So there’s a little old lady out there somewhere whose poor heart may never be the same, because she happened to be sitting next to me on the subway when I got to Luca’s “marriage proposal”. HAHAHAHAHA!
*wipes tears* Oh, the funny. The line about having his children…! Holy crap. I don’t know whether to be sorry for Luca or slap him upside the head. Maybe both. The best thing about it, of course, is how completely clueless Nynaeve is. Too hilarious.
It’s a good enjoyment to have, since otherwise this is a chapter about pissy people behaving pissily. It’s understandable, but otherwise pretty annoying to read about, really.
It cannot be denied that Nynaeve screwed up here, but she does have a point that no one else considered that Galad and Masema might end up in conflict over the same ship, either. Perhaps it is a poor defense, but I remember that it certainly hadn’t occurred to me, the first time through. It seems to me to be a logical – if regrettable – kind of mistake to make. Whether my status as a Nynaeve fan is influencing my view here is an exercise left to the reader.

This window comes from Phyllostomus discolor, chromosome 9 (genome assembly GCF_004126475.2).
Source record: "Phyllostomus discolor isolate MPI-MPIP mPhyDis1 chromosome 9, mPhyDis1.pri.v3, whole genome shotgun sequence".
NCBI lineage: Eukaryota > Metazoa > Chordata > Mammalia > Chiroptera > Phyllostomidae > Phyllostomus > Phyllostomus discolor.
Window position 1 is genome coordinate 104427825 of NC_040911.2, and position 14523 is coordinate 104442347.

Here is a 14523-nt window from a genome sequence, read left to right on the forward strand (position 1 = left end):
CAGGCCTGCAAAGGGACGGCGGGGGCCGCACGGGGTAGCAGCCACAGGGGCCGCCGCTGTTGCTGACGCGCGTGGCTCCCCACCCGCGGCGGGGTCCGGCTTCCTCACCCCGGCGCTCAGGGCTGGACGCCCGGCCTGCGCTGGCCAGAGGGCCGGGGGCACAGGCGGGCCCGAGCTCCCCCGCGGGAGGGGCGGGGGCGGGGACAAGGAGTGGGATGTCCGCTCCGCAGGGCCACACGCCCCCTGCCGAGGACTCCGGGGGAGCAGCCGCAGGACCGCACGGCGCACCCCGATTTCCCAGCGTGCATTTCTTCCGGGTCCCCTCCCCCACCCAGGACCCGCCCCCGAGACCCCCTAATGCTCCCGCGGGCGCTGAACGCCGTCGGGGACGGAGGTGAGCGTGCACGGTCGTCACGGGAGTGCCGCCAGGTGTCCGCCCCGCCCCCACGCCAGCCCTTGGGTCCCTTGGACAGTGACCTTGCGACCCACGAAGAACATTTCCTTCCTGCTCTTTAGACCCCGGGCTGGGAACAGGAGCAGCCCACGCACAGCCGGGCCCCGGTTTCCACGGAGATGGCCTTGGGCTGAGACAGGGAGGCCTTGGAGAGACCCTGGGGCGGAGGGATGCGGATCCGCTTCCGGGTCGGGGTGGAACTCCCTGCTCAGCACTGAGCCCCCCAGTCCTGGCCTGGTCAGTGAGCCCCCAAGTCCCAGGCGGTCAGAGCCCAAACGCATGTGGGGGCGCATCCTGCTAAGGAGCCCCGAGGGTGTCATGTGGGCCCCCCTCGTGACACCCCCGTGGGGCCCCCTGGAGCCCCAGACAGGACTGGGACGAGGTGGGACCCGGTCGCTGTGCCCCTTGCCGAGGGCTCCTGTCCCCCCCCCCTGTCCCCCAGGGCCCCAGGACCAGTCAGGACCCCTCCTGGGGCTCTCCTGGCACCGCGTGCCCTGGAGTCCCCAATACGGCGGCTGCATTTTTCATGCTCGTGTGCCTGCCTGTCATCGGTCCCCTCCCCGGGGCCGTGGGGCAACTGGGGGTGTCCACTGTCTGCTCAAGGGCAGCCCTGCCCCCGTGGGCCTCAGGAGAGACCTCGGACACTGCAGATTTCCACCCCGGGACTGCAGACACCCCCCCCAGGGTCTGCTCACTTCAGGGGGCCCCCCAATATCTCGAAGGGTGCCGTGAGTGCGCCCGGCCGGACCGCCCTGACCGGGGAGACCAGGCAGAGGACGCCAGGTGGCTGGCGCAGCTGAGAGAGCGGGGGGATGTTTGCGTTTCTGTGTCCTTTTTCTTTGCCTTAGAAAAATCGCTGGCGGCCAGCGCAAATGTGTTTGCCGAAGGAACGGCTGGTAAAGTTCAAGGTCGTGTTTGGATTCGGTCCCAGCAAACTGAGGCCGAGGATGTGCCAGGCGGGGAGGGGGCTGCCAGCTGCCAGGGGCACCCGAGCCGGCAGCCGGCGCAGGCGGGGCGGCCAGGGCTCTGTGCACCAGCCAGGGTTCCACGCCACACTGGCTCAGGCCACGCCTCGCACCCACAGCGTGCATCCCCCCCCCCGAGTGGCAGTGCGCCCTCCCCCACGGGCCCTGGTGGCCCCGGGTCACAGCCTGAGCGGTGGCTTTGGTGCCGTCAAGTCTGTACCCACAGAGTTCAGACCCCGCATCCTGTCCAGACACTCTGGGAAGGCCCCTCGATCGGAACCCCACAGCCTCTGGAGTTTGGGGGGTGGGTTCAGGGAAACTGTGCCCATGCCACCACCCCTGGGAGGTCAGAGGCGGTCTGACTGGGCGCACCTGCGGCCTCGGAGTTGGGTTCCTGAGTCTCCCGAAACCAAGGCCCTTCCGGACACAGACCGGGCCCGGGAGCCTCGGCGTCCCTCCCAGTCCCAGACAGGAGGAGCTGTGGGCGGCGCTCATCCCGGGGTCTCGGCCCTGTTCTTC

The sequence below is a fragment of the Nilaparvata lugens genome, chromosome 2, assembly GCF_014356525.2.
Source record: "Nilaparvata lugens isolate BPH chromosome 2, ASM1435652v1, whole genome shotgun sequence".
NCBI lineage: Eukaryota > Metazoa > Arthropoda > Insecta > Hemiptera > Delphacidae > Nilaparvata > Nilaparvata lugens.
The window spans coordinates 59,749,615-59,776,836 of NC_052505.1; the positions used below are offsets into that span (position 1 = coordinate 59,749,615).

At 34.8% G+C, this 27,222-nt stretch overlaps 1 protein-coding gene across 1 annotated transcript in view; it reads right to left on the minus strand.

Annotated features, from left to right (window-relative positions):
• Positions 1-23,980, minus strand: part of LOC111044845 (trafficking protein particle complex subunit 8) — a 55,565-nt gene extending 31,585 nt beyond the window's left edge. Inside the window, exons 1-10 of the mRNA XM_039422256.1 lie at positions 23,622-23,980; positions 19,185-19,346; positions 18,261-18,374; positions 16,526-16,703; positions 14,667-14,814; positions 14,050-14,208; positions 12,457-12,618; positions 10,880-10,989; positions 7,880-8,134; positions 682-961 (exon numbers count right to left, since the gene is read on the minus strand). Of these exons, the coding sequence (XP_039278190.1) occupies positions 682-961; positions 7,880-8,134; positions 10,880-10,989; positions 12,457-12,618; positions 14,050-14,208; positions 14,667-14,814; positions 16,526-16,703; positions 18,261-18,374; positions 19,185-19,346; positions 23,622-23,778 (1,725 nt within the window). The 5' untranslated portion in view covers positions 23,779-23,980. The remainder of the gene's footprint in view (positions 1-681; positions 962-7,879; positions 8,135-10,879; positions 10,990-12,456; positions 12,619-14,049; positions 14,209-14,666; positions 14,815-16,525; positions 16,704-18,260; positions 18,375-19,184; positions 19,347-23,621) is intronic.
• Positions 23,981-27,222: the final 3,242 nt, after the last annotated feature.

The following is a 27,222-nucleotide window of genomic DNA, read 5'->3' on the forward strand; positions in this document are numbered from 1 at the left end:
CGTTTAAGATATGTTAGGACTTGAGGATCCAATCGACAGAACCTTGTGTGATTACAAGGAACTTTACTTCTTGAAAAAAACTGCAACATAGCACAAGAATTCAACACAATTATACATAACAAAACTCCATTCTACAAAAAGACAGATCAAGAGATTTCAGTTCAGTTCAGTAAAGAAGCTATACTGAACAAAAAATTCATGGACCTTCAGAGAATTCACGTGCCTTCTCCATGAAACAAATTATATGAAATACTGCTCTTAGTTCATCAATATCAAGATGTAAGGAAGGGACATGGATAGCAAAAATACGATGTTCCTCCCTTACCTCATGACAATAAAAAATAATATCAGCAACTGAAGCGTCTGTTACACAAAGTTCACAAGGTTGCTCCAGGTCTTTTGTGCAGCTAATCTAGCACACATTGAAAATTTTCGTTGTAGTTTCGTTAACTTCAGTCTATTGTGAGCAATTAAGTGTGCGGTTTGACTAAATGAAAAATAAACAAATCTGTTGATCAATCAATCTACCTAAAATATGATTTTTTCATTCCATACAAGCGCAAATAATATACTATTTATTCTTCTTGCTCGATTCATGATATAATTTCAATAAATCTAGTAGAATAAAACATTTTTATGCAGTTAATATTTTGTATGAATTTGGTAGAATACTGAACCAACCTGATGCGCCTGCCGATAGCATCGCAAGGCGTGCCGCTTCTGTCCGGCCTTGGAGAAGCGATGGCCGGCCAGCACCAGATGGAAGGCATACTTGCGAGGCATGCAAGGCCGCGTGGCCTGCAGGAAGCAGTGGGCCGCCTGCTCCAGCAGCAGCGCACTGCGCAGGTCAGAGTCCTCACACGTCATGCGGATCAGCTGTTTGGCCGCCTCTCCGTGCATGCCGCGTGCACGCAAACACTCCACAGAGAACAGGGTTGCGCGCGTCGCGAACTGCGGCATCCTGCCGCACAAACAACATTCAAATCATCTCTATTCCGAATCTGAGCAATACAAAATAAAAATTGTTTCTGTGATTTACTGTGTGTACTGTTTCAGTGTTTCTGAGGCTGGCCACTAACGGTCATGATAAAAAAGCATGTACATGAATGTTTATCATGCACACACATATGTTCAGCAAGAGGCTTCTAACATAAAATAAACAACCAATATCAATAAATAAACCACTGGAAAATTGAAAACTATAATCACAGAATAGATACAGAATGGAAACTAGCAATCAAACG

Elayne: on the one hand, I laughed at her scream, because no one believing you when you are telling the truth is annoying beyond belief, but on the other, good Lord. How could she possibly have thought Cerandin would just abandon her elephants? I’ve known people who work with animals, so I have a pretty good grasp of how they regard them, and true, Elayne may not have, but even so, jeez. I could see that reaction coming a mile away.